After calving, cows will begin to cycle in about 20 to 30 days. This is nature allowing the cow’s womb to return to a normal
size and condition so that it will be in a position to accept and nurture a healthy embryo and carry it to full term. This may
be extended in high yielding cows or those affected by disease post calving.
Oestrus is defined as the period of maximal sexual activity.
The average duration is thought to be only 8 hours for the modern dairy cow, however it can range from 2 – 30 hours. There
are various signs and different animals will express these to varying degrees.
a. Increased restlessness and activity.
b. Decreased feed intake and milk yield.
d. Slight increase in body temperature.
f. Rub marks and sores over the tail head.
g. Mounting other cows, particularly mounting the cow from head on.
To detect oestrus we need to be able to observe and record this behaviour. The key sign is standing when mounted
are various reasons why heats are missed. These are usual y because cows are not showing heat strongly or staff are not
observing cows when they are in heat.
The main causes of this are:
a. Increased herd size leading to more cows per member of staff.
b. Inadequate staff training in heat detection.
c. Looking for heat at the wrong time of day.
d. Poor environment; slippery floors and overcrowding will reduce the chance of cows exhibiting normal behaviour.
e. Short weak oestrus; the average cow is in oestrus for a shorter period than she was 25 years ago. This has partly been
Improving heat detection
For good heat detection there must be:
a. Clear identification
of cows by freeze branding or easy to read ear tags.
b. Adequate light
to ensure cows can be seen in heat and identified.
c. Regular oestrus observation
( three periods of 20 - 30 minutes per day not associated with feeding or milking and
one of these to be between 6pm and 6am when most mounting activity takes place)
d. Good records
(computerised or manual) with all heats recorded including those before the service period.
e. If indoors- nonslip floors to allow cows to exhibit normal oestrus behaviour.
Heat detection may be further improved by using:
a. Heat mount detectors (eg Kamars™).
b. Tail paint (needs to be reapplied when it becomes dry and cracked).
c. Pedometers. These are attached to leg bands and any increases in walking activity are remotely detected and recorded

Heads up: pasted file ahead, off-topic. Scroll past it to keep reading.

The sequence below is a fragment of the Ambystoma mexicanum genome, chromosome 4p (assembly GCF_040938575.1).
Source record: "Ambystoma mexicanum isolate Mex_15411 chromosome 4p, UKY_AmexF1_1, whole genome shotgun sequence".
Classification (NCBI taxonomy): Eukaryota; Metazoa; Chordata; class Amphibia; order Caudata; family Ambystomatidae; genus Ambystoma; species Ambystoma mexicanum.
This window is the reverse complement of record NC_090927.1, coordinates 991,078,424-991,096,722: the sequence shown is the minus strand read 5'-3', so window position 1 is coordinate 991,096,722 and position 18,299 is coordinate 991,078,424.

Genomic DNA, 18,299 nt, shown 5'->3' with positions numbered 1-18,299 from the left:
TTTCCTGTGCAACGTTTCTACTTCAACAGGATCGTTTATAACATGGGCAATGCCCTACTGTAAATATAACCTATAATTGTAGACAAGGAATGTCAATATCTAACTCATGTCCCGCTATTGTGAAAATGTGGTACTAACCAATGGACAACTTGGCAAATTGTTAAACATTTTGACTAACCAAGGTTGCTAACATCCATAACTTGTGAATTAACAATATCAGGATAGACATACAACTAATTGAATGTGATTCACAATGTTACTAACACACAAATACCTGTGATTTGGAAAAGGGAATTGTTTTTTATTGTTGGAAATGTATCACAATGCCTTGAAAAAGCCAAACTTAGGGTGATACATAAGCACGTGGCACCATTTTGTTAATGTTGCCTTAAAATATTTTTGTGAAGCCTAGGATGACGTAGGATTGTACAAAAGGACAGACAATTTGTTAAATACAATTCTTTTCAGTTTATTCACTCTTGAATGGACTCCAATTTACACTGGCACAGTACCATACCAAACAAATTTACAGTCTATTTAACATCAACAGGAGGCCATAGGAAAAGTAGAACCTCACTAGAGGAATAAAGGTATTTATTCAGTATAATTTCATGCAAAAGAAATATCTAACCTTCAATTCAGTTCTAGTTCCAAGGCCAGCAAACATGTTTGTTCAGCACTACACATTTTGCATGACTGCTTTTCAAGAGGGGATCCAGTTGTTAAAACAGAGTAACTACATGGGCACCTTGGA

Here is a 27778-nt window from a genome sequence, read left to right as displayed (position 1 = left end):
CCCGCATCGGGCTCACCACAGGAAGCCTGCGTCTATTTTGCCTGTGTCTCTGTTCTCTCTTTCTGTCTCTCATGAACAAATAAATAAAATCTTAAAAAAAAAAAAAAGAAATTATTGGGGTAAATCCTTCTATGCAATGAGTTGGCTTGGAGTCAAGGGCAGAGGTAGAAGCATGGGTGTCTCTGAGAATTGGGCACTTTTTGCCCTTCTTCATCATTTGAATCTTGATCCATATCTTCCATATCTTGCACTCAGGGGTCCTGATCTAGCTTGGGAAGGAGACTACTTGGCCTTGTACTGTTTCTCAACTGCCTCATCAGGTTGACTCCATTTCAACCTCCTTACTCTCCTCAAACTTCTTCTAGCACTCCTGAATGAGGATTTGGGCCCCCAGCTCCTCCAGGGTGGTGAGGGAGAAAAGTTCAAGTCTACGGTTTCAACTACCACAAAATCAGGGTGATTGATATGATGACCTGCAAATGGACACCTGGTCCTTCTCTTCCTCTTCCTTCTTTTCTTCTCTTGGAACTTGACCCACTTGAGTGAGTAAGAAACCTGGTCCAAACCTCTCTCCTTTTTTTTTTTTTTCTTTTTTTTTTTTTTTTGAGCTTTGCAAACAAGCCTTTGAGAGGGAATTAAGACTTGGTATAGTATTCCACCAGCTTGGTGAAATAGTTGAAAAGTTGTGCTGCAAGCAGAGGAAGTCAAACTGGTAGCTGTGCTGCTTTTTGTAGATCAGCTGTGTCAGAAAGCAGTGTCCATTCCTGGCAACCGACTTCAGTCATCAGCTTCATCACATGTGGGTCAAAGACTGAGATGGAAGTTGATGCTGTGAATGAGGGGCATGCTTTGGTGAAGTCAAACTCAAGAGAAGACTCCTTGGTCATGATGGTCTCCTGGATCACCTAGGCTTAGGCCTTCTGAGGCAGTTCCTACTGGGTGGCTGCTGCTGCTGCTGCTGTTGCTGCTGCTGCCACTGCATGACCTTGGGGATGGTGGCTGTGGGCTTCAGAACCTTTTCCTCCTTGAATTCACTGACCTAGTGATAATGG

d. Regular milk progesterone assays. These are only practical on a large scale when used as in line detectors in milking
parlours. They are not available here yet.
e. Synchronisation. Groups of cows can be synchronised with hormone treatment to allow fixed time AI. In some herds
it may be appropriate to use hormone regimes to allow fixed time AI or to allow compacted periods of heat detection.
When you are recording heats in pre-breeding programme then it is of great value to have pre-breeding scanning done on
those animals that have not been seen bulling, have short cycles or prolonged cycles. There are various hormone treatments
available for cows with ovarian cysts and those that are anoestrus (‘not cycling’). There are several options and the best one
for your herd can be discussed with your vet.
Therapy Fact Sheet Acarbose (Glucobay®) Unique mode of action Acarbose (Glucobay®*, Bayer HealthCare AG) is in a class of oral antidiabetes drugs (OADs) called alpha-glucosidase inhibitors. Acarbose is active in the small intestine, where it reversibly inhibits enzymes called alpha-glucosidases, which are responsible for the breakdown of complex carbohydrates into simpler
CURRICULUM ATTIVITÀ SCIENTIFICA E PROFESSIONALE Dott. Massimiliano NINO Data e luogo di nascita: 15/08/1973, Napoli. 29/07/1997: consegue la Laurea in Medicina e Chirurgia presso l’ Università di NapoliFederico II con il massimo dei voti (Tesi dal titolo “Test di tolleranza nelle reazioni cutaneeda farmaci”). 31/10/2001: consegue il titolo di Specialista in Dermatologia e Vene